I've been trying to use the -ls and find commands to total the number of hard link occurrences within a directory.

Is there a simple way to accomplish this beyond physically counting all of the link counts >2 using the ls -li command?

  • Within the top level directory, or recursively? – Jeff Schaller Nov 6 '18 at 1:11
  • Within the top level. – lostInCode Nov 6 '18 at 1:14
  • No, it is not a duplicate. I'm seeking to count ALL occurrences of hard links, not the count of a single inode occurances. – lostInCode Nov 6 '18 at 1:18
  • 1
    So if a file in the current directory is hard-linked to a file in a parent or child directory, does it "count"? – Jeff Schaller Nov 6 '18 at 1:33
  • Should . and .. be counted (on file systems where they are implemented as hard links )? – Stéphane Chazelas Nov 6 '18 at 7:28

With zsh:

(){echo $#} *(NDl+1)

Note that it doesn't count . nor ...

If you don't want to count directories (which on most file systems are always hard links), change to *(NDl+1^/).

  • (){echo $#} anonymous function which outputs its number of arguments
  • *(...) glob with glob qualifiers
  • N: enable nullglob for that glob (expand to nothing when there's no match)
  • D: enable dotglob for that glob (includes hidden files, but never . nor ..)
  • l+1: select files with a number of links strictly greater than 1.
  • ^/: exclude files of type directory.

POSIX equivalent:

find .//. ! -name . -prune -links +1 | grep -c //

(add a ! -type d after -prune to exclude directories).

Or with ls:

(export LC_ALL=C; ls -Aqn | awk 'NR > 1 && $2 > 1 {n++}; END {print n}')

To exclude directories, add && $1 !~ /^d/ after $2 > 1.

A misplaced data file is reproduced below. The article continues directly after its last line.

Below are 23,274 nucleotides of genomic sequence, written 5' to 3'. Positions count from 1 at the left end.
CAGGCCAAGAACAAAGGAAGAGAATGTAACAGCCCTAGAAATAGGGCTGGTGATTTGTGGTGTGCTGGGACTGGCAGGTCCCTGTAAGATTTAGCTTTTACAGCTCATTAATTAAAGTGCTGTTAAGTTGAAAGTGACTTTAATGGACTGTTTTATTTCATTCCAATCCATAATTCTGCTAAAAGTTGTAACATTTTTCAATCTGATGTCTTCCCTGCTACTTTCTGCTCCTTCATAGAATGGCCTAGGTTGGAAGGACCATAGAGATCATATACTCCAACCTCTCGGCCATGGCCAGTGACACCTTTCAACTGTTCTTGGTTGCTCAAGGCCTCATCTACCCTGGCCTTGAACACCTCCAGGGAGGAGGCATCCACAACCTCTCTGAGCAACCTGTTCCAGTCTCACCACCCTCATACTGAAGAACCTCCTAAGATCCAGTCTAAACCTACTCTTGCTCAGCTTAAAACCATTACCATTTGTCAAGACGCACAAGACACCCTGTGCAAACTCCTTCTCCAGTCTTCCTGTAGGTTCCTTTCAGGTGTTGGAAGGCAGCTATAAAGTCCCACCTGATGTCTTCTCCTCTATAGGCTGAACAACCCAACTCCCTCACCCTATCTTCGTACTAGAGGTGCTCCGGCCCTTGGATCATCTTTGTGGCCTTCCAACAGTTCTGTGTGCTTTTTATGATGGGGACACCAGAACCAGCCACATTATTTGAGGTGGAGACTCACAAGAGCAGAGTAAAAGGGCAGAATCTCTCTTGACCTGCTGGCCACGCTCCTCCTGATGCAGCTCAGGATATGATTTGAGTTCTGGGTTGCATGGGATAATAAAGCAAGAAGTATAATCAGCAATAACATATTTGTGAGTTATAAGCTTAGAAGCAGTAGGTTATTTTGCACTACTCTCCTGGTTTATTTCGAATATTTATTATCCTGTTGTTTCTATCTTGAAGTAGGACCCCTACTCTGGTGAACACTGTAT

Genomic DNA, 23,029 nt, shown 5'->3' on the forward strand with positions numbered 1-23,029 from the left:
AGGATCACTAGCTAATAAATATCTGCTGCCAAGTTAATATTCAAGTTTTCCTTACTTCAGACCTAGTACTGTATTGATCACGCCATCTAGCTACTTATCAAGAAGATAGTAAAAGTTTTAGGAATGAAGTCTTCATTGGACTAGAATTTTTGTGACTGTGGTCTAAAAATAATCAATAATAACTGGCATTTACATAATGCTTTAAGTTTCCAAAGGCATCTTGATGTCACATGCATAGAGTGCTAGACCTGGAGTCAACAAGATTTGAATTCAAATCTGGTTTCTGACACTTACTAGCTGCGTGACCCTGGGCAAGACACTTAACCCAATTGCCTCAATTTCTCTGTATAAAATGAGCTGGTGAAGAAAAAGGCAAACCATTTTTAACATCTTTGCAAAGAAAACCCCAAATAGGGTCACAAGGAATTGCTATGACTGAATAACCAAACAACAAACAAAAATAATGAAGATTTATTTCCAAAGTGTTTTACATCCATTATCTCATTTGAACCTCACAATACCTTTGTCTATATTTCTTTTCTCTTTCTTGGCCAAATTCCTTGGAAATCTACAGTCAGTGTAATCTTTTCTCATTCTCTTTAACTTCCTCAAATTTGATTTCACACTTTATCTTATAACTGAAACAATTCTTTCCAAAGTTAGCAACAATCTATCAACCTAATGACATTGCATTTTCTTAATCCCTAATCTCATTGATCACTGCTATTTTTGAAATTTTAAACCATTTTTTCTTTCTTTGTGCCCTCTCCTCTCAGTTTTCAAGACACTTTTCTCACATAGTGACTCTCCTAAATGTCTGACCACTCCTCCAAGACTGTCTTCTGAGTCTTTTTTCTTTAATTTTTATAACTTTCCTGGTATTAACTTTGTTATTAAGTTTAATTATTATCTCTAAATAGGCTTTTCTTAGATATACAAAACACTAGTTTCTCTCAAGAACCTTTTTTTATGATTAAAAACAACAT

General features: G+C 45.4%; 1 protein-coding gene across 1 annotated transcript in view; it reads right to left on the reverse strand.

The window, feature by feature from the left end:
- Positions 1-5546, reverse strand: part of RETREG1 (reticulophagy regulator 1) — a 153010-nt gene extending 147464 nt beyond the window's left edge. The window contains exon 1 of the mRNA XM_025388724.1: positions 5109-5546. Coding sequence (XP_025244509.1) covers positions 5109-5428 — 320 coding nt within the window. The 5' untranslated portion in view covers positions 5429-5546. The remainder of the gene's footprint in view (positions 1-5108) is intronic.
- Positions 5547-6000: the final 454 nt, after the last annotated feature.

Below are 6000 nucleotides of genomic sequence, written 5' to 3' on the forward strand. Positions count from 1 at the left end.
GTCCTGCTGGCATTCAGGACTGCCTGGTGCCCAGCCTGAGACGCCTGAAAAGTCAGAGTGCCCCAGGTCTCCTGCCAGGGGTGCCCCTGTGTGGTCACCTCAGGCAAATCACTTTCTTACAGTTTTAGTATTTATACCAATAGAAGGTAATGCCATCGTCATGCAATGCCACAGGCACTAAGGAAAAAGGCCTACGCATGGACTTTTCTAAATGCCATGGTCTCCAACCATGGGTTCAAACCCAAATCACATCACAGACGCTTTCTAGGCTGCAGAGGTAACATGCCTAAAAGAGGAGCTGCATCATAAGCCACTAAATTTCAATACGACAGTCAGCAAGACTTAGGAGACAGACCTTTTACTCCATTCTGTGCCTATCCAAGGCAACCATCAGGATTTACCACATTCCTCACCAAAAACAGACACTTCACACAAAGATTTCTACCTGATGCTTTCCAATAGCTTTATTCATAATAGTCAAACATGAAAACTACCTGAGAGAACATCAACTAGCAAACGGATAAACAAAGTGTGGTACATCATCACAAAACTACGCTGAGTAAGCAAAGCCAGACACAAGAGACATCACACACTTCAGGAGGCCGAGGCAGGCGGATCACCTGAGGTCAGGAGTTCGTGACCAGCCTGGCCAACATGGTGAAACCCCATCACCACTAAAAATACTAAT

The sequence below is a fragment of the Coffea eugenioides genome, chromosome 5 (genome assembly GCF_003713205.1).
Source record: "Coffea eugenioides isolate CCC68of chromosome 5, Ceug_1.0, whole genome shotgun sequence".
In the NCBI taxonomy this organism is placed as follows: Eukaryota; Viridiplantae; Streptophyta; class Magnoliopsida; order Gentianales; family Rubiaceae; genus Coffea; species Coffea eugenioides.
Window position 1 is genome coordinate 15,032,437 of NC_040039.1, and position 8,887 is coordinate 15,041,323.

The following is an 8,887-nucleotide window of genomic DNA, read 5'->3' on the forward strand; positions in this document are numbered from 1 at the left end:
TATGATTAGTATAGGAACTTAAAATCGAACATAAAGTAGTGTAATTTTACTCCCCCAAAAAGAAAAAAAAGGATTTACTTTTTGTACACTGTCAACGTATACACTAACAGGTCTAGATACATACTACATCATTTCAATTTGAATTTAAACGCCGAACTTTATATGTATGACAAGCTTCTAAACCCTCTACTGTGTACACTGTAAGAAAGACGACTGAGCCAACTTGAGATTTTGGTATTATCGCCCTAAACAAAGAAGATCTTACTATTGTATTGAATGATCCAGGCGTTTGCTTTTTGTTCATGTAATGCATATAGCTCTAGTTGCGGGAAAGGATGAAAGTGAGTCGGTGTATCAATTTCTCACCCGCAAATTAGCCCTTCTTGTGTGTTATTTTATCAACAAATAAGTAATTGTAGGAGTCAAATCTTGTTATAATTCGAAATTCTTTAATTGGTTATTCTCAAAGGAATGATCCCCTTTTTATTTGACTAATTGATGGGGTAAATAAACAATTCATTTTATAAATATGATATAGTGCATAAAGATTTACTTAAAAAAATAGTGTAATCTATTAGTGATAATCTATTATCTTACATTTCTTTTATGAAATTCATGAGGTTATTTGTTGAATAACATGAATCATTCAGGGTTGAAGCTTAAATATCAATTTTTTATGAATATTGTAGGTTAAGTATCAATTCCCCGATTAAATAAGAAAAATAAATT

| improve this answer | |
ls -qAi | awk '{print $1}' | sort | uniq -d | wc -l

That counts inodes that are duplicated in the current directory (one of each, replace -d with -D to count all occurrences), so not counting hard links where all the other links live outside the current directory. . and .. are excluded. Replace -A with -a to add them back (though it's very unlikely they would have hard links in the current directory anyway).

There may be a shorter way but this is very illustrative.

Mr. Pipe | is your friend.

(man too)

Have fun!

| improve this answer | |
  • just want to point out that telling ls to reverse sort on time is pointless, given the later sorting. Also parsing ls is tricky; notice what happens if you touch $'foo\nbar and then pipe ls ...|sort – Jeff Schaller Nov 6 '18 at 1:36
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    @JeffSchaller, my edit should address those concerns. Ronnie, please feel free to revert if you don't agree with the change. – Stéphane Chazelas Nov 6 '18 at 7:55

Given the Linux environment, you could use the stat command on each file and ask for the link count. You can decide if you want to include or exclude dot-files from the count with shopt -s dotglob. In the loop below, I intentionally skip directories.

shopt -s dotglob
for f in ./*
  [ -d "$f" ] && continue
  if [ $(stat -c %h "$f") -gt 1 ]

Alternatively, with GNU find:

find . -maxdepth 1 \! -type d -links +1 -printf . | wc -c

This asks find to look, starting in the current directory (.):

  • only in the current directory (-maxdepth 1)
  • skipping directories (! -type d, where the ! is escaped from the shell)
  • where the number of links is greater than 1
  • in which case, print a period (.)
  • ... and then count the number of periods emitted
| improve this answer | |
  • 1
    Note that [ -d "$f" ] && continue also excludes symlinks to directories, while the stat call (which here assumes GNU stat) retrieves information on the symlink, not there target. – Stéphane Chazelas Nov 6 '18 at 7:42

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